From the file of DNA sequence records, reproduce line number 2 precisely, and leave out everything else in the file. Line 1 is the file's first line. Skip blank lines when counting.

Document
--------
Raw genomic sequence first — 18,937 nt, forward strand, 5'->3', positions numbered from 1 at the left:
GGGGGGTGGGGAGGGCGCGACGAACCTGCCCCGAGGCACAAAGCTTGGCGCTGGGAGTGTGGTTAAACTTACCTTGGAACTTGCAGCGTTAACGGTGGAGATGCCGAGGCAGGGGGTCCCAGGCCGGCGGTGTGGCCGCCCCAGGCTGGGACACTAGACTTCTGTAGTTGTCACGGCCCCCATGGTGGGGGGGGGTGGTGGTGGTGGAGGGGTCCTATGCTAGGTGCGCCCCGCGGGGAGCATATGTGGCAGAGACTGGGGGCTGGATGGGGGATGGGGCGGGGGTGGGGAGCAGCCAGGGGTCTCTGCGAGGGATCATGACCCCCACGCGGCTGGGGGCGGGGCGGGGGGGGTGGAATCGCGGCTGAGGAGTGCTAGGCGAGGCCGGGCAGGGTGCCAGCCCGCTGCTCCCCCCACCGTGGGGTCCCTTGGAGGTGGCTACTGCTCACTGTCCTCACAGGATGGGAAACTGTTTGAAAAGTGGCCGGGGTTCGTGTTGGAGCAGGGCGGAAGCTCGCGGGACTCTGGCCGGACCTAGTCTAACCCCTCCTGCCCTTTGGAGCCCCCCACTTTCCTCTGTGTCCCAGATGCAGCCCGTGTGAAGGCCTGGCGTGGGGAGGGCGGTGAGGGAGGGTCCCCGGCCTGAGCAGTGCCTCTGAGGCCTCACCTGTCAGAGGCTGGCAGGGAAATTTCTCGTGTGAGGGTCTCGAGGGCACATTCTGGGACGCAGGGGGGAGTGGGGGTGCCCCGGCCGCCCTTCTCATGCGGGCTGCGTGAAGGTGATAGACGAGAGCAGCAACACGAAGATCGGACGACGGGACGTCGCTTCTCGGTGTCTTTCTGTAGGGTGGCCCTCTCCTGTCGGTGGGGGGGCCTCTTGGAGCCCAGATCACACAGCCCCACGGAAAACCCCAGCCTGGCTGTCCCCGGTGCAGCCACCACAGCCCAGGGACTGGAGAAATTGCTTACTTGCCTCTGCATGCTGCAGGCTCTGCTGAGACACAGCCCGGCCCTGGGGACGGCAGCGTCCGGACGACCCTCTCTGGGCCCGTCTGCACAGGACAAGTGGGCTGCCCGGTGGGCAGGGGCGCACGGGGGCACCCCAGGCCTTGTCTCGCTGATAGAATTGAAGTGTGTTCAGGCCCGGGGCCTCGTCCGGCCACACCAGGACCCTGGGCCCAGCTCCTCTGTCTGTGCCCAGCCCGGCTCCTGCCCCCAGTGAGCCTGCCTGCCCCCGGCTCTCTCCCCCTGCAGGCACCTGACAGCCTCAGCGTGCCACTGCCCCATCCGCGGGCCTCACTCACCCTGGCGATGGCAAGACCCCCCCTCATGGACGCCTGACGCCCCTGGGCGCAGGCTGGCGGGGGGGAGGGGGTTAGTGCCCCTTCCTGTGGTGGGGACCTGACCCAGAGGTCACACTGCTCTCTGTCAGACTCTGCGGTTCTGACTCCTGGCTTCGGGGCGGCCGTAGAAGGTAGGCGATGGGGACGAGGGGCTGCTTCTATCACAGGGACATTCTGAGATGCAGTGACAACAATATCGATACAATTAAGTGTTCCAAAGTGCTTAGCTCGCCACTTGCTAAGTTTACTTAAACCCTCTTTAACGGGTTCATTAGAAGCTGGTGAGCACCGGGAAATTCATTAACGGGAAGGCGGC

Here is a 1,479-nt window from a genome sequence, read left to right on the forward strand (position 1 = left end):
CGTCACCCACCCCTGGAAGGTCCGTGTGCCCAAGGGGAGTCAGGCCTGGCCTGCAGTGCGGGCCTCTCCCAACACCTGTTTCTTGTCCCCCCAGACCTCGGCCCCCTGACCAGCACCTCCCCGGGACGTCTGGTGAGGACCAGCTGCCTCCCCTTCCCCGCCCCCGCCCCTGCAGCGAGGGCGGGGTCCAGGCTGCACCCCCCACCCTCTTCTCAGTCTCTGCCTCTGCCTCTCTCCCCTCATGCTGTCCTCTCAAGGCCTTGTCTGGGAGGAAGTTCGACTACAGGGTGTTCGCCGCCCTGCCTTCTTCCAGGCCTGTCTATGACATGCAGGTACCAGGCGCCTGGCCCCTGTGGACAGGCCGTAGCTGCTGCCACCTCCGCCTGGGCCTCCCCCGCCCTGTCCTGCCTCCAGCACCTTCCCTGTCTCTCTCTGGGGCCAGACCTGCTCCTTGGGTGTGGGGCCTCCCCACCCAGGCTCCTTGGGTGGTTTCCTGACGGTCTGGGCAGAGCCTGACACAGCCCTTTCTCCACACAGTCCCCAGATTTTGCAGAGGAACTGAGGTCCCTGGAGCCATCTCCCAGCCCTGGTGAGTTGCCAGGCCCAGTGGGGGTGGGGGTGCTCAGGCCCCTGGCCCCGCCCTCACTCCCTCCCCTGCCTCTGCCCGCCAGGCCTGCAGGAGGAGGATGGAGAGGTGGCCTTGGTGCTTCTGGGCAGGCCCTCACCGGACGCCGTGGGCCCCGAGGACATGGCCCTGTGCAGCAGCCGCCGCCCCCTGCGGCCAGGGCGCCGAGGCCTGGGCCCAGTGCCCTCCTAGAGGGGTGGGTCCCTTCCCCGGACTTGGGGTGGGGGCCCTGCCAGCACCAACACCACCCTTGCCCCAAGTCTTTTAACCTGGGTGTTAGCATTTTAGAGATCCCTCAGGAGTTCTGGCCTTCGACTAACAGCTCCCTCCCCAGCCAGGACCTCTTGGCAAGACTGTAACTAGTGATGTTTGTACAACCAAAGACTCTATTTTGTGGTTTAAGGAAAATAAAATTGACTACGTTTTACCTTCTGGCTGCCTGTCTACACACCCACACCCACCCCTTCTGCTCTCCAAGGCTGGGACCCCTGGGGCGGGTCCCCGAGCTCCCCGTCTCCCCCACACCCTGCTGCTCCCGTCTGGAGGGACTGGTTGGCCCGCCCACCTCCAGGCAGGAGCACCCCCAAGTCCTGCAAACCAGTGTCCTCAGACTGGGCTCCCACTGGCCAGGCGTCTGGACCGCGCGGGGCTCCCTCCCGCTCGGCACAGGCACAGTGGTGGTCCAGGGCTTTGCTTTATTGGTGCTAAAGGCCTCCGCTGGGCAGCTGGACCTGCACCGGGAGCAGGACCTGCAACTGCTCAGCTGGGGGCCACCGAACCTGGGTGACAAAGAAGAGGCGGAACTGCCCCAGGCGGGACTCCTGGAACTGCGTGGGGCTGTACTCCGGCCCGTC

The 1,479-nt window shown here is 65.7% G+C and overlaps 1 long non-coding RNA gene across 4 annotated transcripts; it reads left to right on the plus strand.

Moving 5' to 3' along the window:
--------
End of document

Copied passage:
GGGGGGTGGGGAGGGCGCGACGAACCTGCCCCGAGGCACAAAGCTTGGCGCTGGGAGTGTGGTTAAACTTACCTTGGAACTTGCAGCGTTAACGGTGGAGATGCCGAGGCAGGGGGTCCCAGGCCGGCGGTGTGGCCGCCCCAGGCTGGGACACTAGACTTCTGTAGTTGTCACGGCCCCCATGGTGGGGGGGGGTGGTGGTGGTGGAGGGGTCCTATGCTAGGTGCGCCCCGCGGGGAGCATATGTGGCAGAGACTGGGGGCTGGATGGGGGATGGGGCGGGGGTGGGGAGCAGCCAGGGGTCTCTGCGAGGGATCATGACCCCCACGCGGCTGGGGGCGGGGCGGGGGGGGTGGAATCGCGGCTGAGGAGTGCTAGGCGAGGCCGGGCAGGGTGCCAGCCCGCTGCTCCCCCCACCGTGGGGTCCCTTGGAGGTGGCTACTGCTCACTGTCCTCACAGGATGGGAAACTGTTTGAAAAGTGGCCGGGGTTCGTGTTGGAGCAGGGCGGAAGCTCGCGGGACTCTGGCCGGACCTAGTCTAACCCCTCCTGCCCTTTGGAGCCCCCCACTTTCCTCTGTGTCCCAGATGCAGCCCGTGTGAAGGCCTGGCGTGGGGAGGGCGGTGAGGGAGGGTCCCCGGCCTGAGCAGTGCCTCTGAGGCCTCACCTGTCAGAGGCTGGCAGGGAAATTTCTCGTGTGAGGGTCTCGAGGGCACATTCTGGGACGCAGGGGGGAGTGGGGGTGCCCCGGCCGCCCTTCTCATGCGGGCTGCGTGAAGGTGATAGACGAGAGCAGCAACACGAAGATCGGACGACGGGACGTCGCTTCTCGGTGTCTTTCTGTAGGGTGGCCCTCTCCTGTCGGTGGGGGGGCCTCTTGGAGCCCAGATCACACAGCCCCACGGAAAACCCCAGCCTGGCTGTCCCCGGTGCAGCCACCACAGCCCAGGGACTGGAGAAATTGCTTACTTGCCTCTGCATGCTGCAGGCTCTGCTGAGACACAGCCCGGCCCTGGGGACGGCAGCGTCCGGACGACCCTCTCTGGGCCCGTCTGCACAGGACAAGTGGGCTGCCCGGTGGGCAGGGGCGCACGGGGGCACCCCAGGCCTTGTCTCGCTGATAGAATTGAAGTGTGTTCAGGCCCGGGGCCTCGTCCGGCCACACCAGGACCCTGGGCCCAGCTCCTCTGTCTGTGCCCAGCCCGGCTCCTGCCCCCAGTGAGCCTGCCTGCCCCCGGCTCTCTCCCCCTGCAGGCACCTGACAGCCTCAGCGTGCCACTGCCCCATCCGCGGGCCTCACTCACCCTGGCGATGGCAAGACCCCCCCTCATGGACGCCTGACGCCCCTGGGCGCAGGCTGGCGGGGGGGAGGGGGTTAGTGCCCCTTCCTGTGGTGGGGACCTGACCCAGAGGTCACACTGCTCTCTGTCAGACTCTGCGGTTCTGACTCCTGGCTTCGGGGCGGCCGTAGAAGGTAGGCGATGGGGACGAGGGGCTGCTTCTATCACAGGGACATTCTGAGATGCAGTGACAACAATATCGATACAATTAAGTGTTCCAAAGTGCTTAGCTCGCCACTTGCTAAGTTTACTTAAACCCTCTTTAACGGGTTCATTAGAAGCTGGTGAGCACCGGGAAATTCATTAACGGGAAGGCGGC